We have already written about how to get a Japanese driver’s license, so now we will talk about how to renew your driving license in Japan.
There are several places where you can renew your license in Tokyo.
There are the main driving centers:
- Samezu Driver’s License Center in Shinagawa
- Koto Driver’s License Center in Koto-ku
Or, you can go to a license renewal center:
- Shinjuku Driver’s License Renewal Center in Shinjuku
- Kanda Driver’s License Renewal Center in Shinjuku
You can choose based on which is closest to your house, or most convenient for you. The two main centers have more foreigners attending them so they have a bit more English signage, while the renewal centers may not be as English friendly.
I decided to go to the Kanda Renewal Center, which is a 10 minute walk from JR Kanda Station.
Finding the building:
I could navigate to the building easily enough using my smartphone, but I had to double check I was at the right place upon arrival, as the building name is listed only in Japanese, with no English signs at all. You should look for the building circled in the picture below.
Once inside the building:
Inside the building, all the signs are again only in Japanese, so simply proceed to the third floor. I went to the second floor first, but the guard told me to head upstairs, so they will guide you if you go to the wrong place.
The renewal process:
When you reach the third floor, you might feel a bit confused as there are many numbered counters, many people and no English signs at all.
DON’T: Waste 800 yen in the photo booth by the entrance getting an ID photo of yourself. I thought I would need it since it was right by the entrance, but actually I did not.
DO: Line up at counter 1.
Step 1: Line up at counter 1
At counter 1 they will give you a form to fill out, along with an English translation of the form. They will also take a look at your documents.
Step 2: Fill out the form that you just received
Using the English template, fill out the form. The front page has no English template, but you just need to write name, address, birth date, gender and today’s date. There was another box that I couldn’t read, so I left it blank and no one seemed to mind. This form is very short, it shouldn’t take more than two minutes.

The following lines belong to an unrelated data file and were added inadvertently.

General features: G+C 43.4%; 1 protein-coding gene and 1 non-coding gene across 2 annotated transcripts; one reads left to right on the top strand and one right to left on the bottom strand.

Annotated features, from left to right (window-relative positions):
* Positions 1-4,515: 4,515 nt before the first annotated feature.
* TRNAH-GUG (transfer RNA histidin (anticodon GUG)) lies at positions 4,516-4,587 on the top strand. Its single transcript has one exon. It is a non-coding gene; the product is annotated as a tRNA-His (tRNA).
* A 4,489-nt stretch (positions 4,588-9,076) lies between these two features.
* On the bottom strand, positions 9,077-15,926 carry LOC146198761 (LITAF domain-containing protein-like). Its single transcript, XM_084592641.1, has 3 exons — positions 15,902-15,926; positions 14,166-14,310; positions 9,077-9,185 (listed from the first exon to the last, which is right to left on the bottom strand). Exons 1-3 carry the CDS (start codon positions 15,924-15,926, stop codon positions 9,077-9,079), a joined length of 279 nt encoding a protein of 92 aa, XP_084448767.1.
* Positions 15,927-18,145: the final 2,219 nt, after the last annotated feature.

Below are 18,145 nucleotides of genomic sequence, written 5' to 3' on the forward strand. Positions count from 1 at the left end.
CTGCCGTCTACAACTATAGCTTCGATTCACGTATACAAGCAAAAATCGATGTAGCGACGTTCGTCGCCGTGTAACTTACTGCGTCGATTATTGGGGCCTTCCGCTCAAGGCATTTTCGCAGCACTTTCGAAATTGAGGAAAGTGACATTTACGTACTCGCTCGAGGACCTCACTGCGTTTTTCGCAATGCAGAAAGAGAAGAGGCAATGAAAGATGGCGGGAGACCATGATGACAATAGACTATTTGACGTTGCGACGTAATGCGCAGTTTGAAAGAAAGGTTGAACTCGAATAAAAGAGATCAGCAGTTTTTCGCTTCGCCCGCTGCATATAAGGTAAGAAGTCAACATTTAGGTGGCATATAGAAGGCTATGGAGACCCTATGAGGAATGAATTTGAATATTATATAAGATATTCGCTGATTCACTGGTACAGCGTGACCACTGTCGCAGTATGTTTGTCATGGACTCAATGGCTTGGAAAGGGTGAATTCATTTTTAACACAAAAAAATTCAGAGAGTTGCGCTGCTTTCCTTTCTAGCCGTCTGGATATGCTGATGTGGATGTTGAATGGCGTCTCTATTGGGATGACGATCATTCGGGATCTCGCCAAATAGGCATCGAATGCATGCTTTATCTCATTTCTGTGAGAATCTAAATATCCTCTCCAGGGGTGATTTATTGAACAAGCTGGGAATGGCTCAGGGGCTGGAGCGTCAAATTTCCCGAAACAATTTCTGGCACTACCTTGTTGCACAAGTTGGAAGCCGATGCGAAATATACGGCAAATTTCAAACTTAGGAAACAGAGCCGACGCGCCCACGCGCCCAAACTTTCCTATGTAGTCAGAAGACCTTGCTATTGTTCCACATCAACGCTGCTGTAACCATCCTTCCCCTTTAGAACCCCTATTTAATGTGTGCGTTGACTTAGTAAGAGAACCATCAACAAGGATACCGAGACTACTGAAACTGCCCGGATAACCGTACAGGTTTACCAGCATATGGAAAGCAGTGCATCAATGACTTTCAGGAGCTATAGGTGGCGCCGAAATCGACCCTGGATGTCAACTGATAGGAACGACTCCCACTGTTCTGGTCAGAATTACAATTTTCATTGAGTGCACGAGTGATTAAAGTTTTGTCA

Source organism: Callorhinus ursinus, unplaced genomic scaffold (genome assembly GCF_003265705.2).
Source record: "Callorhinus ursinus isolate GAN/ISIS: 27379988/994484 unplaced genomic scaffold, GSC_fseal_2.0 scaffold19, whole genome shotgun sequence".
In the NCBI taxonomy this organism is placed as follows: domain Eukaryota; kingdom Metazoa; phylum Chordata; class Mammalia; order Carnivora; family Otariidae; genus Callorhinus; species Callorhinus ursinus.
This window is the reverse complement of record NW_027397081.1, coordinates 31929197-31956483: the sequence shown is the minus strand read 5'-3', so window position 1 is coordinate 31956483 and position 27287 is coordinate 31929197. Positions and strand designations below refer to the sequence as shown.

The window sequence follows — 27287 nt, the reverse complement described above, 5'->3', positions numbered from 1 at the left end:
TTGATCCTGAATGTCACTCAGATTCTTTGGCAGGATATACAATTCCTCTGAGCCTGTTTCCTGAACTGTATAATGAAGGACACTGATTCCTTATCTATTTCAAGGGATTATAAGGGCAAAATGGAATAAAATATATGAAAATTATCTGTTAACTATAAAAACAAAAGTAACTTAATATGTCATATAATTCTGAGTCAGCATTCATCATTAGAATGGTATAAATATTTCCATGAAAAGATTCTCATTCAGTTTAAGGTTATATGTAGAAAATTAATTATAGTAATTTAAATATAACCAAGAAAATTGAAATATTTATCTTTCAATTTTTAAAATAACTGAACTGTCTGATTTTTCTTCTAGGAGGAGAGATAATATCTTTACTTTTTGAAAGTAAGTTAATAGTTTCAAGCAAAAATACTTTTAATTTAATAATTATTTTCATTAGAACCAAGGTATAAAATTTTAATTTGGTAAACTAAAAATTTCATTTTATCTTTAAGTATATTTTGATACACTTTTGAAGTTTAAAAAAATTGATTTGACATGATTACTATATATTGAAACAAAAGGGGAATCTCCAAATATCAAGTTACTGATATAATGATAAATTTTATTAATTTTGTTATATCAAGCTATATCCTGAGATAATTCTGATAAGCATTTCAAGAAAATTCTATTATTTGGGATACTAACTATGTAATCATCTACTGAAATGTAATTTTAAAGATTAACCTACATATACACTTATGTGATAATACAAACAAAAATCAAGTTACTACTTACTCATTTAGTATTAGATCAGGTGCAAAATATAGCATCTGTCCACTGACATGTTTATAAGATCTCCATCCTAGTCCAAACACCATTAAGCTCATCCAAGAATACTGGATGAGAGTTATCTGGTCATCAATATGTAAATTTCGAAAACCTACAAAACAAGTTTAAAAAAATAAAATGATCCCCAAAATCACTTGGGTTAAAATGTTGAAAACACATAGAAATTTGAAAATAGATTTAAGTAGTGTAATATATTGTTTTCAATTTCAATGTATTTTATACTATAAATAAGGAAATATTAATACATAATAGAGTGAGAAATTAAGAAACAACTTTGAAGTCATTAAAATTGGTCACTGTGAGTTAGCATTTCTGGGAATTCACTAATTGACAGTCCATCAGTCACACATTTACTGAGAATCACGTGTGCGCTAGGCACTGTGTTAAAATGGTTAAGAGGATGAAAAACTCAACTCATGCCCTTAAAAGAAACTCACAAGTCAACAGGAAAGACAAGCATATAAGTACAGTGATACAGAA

Step 3: Line up at counter 2
At counter 2, just submit your form. It’s very simple, then move on to the next line. You will also pay for the new license here. You also need to confirm your name and birth date are correct.
Step 4: Line up at counter 3
Here you will take a quick eye test. For the eye test, just point in the direction that that opening on the circle faces. For example, if you see a U shape, point up. They will give you a receipt and tell you to wait for your name to be called at counter 4.
Step 4: Wait at counter 4
The staff will process your documents and call you to counter 4 when it’s your turn. Wait for about 10 minutes here. When they call your name, simply take all the paperwork they give you.
Step 5: Take your ID photo
Next you will take your ID photo. The place to do this is right after the counter, so it’s easy to find. Keep a neutral face, don’t smile. Once done, take all your paperwork and head downstairs.
Step 6: Go to level 2
On level 2, there is a desk in the hallway. Hand your documents to the people working this desk and they will write a letter on your paper. This indicates which room you need to go to. I had to attend a one-hour lecture, so I was sent to Room D. Go to your assigned room and wait for the start time. I arrived at 11:45 and had to wait for the 12:00-1:00 lecture.
Step 7: Attend the lecture
The length of your lecture depends on the type of license you are receiving. Beginners or people with infractions need to take a two-hour lecture. The one-hour lecture that I attended involved listening to a man speak and refer to several booklets (all in Japanese). I didn’t understand much of what he said, but I just turned to the pages that he referred to and tried to look engaged. After that, you do a quiz for which they will give you an English template. Finally you will watch a road safety video. The video has English subtitles so you can fully understand it. After the video finishes, you can line up to receive your new license. The instructor will call numbers in small groups in Japanese only, so either wait for your number to be called or just go up last if you don’t understand the numbers.
Step 8: That’s it, you’re done! Now you can go home
The process is a bit confusing if you don’t speak Japanese, but not impossible. If you follow all of these steps, it should be fairly straightforward. If you’re still nervous, Omakase Helper can provide an interpreter for you.
IMPORTANT – Make sure you bring the following documents with you:
- The postcard you received in the mail informing you that your license needs renewing
- Your residence card
- Money for the new card (between 3000-4000 yen)